Throwing Away the Key

Why Gov. Davis' just-say-no parole policy is wrong, Exhibit No. 1: Eddy Zheng has earned a college degree in prison, sings in a church choir, works with at-risk youth, has the support of clergymen, college professors, his prison counselor, and the

Zheng's next hearing did not occur until January 1996, but it also appeared promising. He wore a pin on his collar that he received after making 10 speeches in the Toastmasters public speaking program, and the parole board commissioners joked with Zheng about his notable oratory skills. He had begun participating in self-esteem classes and programs such as the Addictive Behavior Therapy Group and a literacy project. He also had taken on leadership positions in the program for at-risk youth and the Alternatives to Violence program. "This is a pretty outstanding record that you've achieved here while in custody," one commissioner told him, and then jokingly asked, "You don't have your master's or your Ph.D. yet?"

The psychological evaluation for that hearing found that Zheng "has grown considerably, both emotionally and as a productive personality with potential to make a significant contribution to society." His violence potential was considered "below average."

During closing statements, Zheng told the commissioners: "I feel that I'm ready to become a productive member [of society]. And I don't just talk about it, because one thing that I learned that stays in my heart is lip service without behavior has no value whatsoever."

Harriet Salarno of Crime Victims United.
Paolo Vescia
Harriet Salarno of Crime Victims United.

One of the three commissioners voted for his parole.

The next year, under a different panel, one of three commissioners again voted for Zheng's parole.

By the time of Zheng's 1998 hearing, he had started taking classes toward an AA degree, was singing in the Catholic choir, and had written a curriculum for at-risk youth in Antioch. All three commissioners voted to release Zheng.

But Gov. Davis returned the 1998 decision to the board, citing concern over the "facts surrounding these serious crimes, and the most recent negative psychiatric evaluation." That evaluation said, among other things, that the "majority of inmate Zheng's evaluations point to his evolving maturity," though Zheng had an "inability to recognize his own limitations" and showed "emotional immaturity with a limited ability for introspection."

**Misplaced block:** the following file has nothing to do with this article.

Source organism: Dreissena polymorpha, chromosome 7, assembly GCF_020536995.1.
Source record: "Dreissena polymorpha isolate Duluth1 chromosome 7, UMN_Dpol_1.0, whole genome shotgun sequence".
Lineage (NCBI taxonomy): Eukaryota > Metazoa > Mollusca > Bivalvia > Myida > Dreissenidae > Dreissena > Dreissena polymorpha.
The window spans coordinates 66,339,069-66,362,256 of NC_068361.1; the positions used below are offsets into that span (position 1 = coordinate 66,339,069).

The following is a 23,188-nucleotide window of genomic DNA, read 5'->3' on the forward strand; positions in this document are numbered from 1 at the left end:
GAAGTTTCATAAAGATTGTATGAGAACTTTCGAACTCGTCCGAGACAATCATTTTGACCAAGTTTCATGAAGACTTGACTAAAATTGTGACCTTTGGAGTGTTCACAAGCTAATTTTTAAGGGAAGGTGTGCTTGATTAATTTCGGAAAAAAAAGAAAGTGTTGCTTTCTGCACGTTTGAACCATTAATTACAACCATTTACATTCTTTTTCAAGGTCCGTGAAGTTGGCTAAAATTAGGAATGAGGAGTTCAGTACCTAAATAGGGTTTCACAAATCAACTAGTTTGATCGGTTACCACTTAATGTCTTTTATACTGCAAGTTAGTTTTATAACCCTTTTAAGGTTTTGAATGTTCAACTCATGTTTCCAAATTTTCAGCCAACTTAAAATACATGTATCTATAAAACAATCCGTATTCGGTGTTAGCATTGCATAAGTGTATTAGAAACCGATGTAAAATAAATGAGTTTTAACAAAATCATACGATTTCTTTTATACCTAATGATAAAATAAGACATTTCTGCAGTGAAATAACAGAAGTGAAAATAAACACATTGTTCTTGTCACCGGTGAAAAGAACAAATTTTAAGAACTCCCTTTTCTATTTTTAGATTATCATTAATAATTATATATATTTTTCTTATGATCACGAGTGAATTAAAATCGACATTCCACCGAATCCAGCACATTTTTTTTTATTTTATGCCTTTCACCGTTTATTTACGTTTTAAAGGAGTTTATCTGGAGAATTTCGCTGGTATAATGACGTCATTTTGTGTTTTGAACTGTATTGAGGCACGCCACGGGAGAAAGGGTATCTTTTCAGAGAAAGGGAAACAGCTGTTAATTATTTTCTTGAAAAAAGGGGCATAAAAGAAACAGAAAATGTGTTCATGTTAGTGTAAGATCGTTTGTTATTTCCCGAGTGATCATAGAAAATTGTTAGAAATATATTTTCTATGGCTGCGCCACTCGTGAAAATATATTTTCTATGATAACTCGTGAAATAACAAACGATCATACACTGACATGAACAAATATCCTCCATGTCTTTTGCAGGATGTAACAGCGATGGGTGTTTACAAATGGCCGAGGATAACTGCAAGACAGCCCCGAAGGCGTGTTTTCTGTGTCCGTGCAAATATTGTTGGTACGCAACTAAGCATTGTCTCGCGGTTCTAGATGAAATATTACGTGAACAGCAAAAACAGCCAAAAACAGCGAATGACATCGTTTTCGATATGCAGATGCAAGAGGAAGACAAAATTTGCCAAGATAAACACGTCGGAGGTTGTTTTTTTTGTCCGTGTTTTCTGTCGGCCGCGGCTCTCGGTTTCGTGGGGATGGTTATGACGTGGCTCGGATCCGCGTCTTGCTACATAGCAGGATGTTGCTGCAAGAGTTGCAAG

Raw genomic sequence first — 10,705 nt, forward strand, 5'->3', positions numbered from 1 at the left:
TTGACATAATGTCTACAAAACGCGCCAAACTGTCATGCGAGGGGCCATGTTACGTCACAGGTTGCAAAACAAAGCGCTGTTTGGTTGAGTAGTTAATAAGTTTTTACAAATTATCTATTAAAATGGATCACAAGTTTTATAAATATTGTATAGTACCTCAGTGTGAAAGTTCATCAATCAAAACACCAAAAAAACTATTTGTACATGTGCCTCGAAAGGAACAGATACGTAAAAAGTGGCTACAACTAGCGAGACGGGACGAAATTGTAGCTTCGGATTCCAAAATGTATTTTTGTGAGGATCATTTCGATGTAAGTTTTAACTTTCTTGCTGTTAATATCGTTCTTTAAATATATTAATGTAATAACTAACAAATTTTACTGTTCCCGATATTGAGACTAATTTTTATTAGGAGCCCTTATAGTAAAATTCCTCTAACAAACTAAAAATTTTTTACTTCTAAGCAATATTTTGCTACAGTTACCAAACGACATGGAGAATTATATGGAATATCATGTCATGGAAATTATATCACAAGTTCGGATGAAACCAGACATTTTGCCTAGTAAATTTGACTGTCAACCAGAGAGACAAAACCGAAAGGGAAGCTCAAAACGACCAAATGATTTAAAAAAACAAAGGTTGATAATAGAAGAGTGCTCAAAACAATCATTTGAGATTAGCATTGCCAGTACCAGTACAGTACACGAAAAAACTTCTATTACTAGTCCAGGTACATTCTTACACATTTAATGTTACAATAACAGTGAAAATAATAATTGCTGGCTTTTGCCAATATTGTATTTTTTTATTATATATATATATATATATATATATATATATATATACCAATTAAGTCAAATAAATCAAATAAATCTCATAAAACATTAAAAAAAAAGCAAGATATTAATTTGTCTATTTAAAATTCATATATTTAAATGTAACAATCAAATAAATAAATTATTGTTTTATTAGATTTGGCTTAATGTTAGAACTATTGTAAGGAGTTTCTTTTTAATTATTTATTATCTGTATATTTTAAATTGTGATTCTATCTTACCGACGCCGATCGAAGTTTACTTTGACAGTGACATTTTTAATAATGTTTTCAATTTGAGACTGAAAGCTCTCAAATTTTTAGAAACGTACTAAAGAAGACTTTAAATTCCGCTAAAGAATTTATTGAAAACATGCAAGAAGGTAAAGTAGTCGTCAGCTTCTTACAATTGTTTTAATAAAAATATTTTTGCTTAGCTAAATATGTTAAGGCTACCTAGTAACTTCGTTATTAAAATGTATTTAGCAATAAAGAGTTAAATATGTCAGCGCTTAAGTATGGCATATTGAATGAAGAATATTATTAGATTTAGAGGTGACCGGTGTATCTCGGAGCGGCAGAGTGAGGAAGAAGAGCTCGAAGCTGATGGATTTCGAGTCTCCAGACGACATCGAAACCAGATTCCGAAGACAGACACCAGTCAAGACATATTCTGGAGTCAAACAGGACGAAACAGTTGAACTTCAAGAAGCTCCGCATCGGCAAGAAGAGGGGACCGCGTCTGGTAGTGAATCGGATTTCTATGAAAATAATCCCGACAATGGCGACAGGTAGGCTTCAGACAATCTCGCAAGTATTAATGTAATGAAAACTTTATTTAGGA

Zheng received the news of the governor's decision by fax, which a guard delivered to his cell. "The warden was afraid I would go crazy after I heard the news, but I had waited six months already, I already signed the parole papers, I was just waiting for the phone call, and that phone call never came," Zheng says. "It was difficult to handle because of the anticipation. At the same time, I was prepared, mentally. My thinking at the time was that until I get two feet out of prison, I'm still in prison."

Zheng says that though prison has helped him, he's ready for parole. "I think prison really changed my life," Zheng says. "It made me who I am today. Would I understand the same things from the outside? Maybe, but I believe things happen for a reason.

"I feel that I have committed a crime and I deserve punishment for that crime. However, I'm no longer a threat to society, and I should be out."

The Davis administration disagrees. "This was a brutal, brutal crime," says Byron Tucker, a spokesman for Gray Davis. "Given the facts surrounding this serious crime, Gov. Davis has expressed an extreme concern that Mr. Zheng would pose an unreasonable risk if he re-entered public society. Clearly, this is an individual who should not be walking the streets unsupervised at this time."

If not for a brother in state prison, Lili Zheng's life would seem picture-perfect: a career as a partner in a Big Five accounting firm, a two-story house in San Jose, rainbow pinwheels spinning lackadaisically in her front yard flower bed, a teal Mercedes-Benz parked in the three-car garage.

After years of struggle, the Zhengs, with Lili at the helm, have finally made it financially in America. Mr. and Mrs. Zheng, now in their late 60s, never mastered English, but in their twilight years they are supported handsomely by two of their children, Peter and Lili.

Beyond the rosy suburban veneer, Eddy's incarceration has cast a shadow on the Zheng family. At first, to avoid embarrassment, they tried to keep it a secret. At family gatherings, Mrs. Zheng told relatives that Eddy was too busy studying to attend the functions. Eddy's grandfather passed away in 1990, and was never told of Eddy's whereabouts.

As the years passed, the Zhengs became frustrated; today they are more willing to talk about their youngest son who went astray.

"Everybody was very sad," his father says in Cantonese. "We felt like we had spent all this time and effort to get the best education for the kids and Eddy came to this country to become a criminal. It was so difficult to come from such a good environment [in China], and then he gets in the wrong place here. We expected the U.S. to have more freedom, to let a juvenile recover from what they did, and make a contribution to society."

"After a few parole hearings, I started to feel the system is not working," adds Lili. "We thought he deserved it [prison], there is no excuse. We have no problem with seven years, and even when he got tried as an adult, we all can accept it. But after 16 years, he's done everything he possibly can. It takes away our hopes."

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